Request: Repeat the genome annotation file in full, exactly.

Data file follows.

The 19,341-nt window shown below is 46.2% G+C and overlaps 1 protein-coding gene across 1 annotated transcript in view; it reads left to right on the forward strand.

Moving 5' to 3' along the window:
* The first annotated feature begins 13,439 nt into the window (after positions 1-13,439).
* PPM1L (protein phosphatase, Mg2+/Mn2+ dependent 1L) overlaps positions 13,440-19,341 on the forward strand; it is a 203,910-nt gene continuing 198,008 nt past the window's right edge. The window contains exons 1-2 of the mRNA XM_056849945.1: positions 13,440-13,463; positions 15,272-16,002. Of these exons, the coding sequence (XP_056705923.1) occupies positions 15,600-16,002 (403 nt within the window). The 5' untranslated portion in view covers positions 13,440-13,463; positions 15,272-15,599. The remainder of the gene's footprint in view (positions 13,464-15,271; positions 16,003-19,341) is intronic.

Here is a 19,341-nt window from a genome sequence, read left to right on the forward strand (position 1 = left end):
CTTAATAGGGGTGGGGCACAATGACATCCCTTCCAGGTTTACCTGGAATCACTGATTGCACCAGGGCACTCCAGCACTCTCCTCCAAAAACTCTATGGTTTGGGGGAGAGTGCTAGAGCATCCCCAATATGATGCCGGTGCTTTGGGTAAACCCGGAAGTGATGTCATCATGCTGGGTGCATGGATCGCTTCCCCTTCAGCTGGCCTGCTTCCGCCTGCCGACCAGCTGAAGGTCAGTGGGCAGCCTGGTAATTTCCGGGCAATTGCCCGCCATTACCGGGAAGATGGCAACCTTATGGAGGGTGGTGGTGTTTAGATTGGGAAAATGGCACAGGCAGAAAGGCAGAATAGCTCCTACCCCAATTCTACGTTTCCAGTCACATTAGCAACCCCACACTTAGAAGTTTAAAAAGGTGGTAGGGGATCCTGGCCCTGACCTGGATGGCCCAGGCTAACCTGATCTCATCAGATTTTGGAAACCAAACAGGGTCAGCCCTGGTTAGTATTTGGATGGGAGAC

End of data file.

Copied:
The 19,341-nt window shown below is 46.2% G+C and overlaps 1 protein-coding gene across 1 annotated transcript in view; it reads left to right on the forward strand.

Moving 5' to 3' along the window:
* The first annotated feature begins 13,439 nt into the window (after positions 1-13,439).
* PPM1L (protein phosphatase, Mg2+/Mn2+ dependent 1L) overlaps positions 13,440-19,341 on the forward strand; it is a 203,910-nt gene continuing 198,008 nt past the window's right edge. The window contains exons 1-2 of the mRNA XM_056849945.1: positions 13,440-13,463; positions 15,272-16,002. Of these exons, the coding sequence (XP_056705923.1) occupies positions 15,600-16,002 (403 nt within the window). The 5' untranslated portion in view covers positions 13,440-13,463; positions 15,272-15,599. The remainder of the gene's footprint in view (positions 13,464-15,271; positions 16,003-19,341) is intronic.

Here is a 19,341-nt window from a genome sequence, read left to right on the forward strand (position 1 = left end):
CTTAATAGGGGTGGGGCACAATGACATCCCTTCCAGGTTTACCTGGAATCACTGATTGCACCAGGGCACTCCAGCACTCTCCTCCAAAAACTCTATGGTTTGGGGGAGAGTGCTAGAGCATCCCCAATATGATGCCGGTGCTTTGGGTAAACCCGGAAGTGATGTCATCATGCTGGGTGCATGGATCGCTTCCCCTTCAGCTGGCCTGCTTCCGCCTGCCGACCAGCTGAAGGTCAGTGGGCAGCCTGGTAATTTCCGGGCAATTGCCCGCCATTACCGGGAAGATGGCAACCTTATGGAGGGTGGTGGTGTTTAGATTGGGAAAATGGCACAGGCAGAAAGGCAGAATAGCTCCTACCCCAATTCTACGTTTCCAGTCACATTAGCAACCCCACACTTAGAAGTTTAAAAAGGTGGTAGGGGATCCTGGCCCTGACCTGGATGGCCCAGGCTAACCTGATCTCATCAGATTTTGGAAACCAAACAGGGTCAGCCCTGGTTAGTATTTGGATGGGAGAC